2) It takes a slice of her life and shows the broader cultural implications of her own actions and decisions.  This isn’t just about Ms. Chua; it’s about American immigrant families and the challenges they face trying to follow their own values in a different place.  In fact, Chua happily talks about herself as if she were the mascot and quintessential example of a Chinese mother (despite the sleepover that was allowed and despite the dogs—oh, the dogs).  It’s also about the America into which she moves and the values it espouses, or doesn’t espouse, as the case may be.

3) It discusses the broader implications of our parenting decisions, with honest, funny, sad, and very relatable stories about trying to do what’s best for your kids.

American parents are VERY much into raising self-confident kids.  They do so (and I should probably say “we” do so) by plying our kids with compliments, from the moment they can blurt out a simple sound to the first test they bring home, even if it’s a C-.  Ms. Chua (and by assumption, the Chinese mother) doesn’t do that.  A C- would be seen as a complete failure, and she would have no problem telling her kids that.  And she makes the very convincing case that SHE is the one increasing self-confidence—after all, she is the one telling her kids that she knows they can do better.  To shake their hand for a C- would imply that they are capable of no better and THAT, she believes hurts self-confidence.  And after hours and hours of parent-supervised studying (which one daughter was forced to do after coming in second on the mathematics speed test in elementary school), they will do better.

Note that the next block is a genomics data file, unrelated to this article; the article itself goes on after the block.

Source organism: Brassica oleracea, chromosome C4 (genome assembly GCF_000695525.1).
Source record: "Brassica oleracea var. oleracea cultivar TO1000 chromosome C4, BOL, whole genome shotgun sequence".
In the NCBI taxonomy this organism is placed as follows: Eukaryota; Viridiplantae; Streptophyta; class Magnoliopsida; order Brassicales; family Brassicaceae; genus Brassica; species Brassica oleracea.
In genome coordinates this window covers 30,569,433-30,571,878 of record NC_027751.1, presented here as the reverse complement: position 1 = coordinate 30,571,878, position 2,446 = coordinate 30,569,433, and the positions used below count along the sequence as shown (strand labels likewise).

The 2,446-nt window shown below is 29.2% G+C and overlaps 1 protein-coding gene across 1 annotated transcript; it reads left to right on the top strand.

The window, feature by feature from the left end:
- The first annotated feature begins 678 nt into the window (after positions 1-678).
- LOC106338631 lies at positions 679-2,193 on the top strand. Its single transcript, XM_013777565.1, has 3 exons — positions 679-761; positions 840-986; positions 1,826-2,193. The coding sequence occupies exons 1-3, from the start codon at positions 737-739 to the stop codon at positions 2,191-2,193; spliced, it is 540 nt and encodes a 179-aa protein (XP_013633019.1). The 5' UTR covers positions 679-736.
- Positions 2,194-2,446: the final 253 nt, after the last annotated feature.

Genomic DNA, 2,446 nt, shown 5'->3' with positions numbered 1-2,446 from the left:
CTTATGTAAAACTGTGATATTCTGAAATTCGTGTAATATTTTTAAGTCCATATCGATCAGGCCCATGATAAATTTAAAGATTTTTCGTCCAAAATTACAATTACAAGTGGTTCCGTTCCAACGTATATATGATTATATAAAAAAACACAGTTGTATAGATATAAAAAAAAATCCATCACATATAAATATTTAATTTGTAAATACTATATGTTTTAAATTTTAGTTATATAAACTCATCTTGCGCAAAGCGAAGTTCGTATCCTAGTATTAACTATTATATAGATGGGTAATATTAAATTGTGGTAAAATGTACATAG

The methods she uses with her daughters and the rules imposed (no sleepovers or playdates, taking them out of school during “fluff days” or recess times to practice the piano or violin, etc.) may sound draconian, and you are welcome, of course, to believe that they are.  As a former principal at a school with a lot of these days, I will vehemently espouse their importance to anyone interested in listening (which would not, this book implies, be Ms. Chua).  Many of the choices she makes are not choices I would make for my own kids.  But I don’t think we can say with such certainty as so many in the media have been saying, that they are the wrong choices.  And I certainly don’t think we can say they are the wrong choices for all kids.  After all, I’ve been in teaching for a long time, and trust me, a lot of our kids could use some parents who don’t take bad grades lightly and will sit down with the kids to make sure the homework gets done.  It’s all a matter of perspective, of course, but there’s probably room in everyone’s parenting style for a little bit of the Tiger.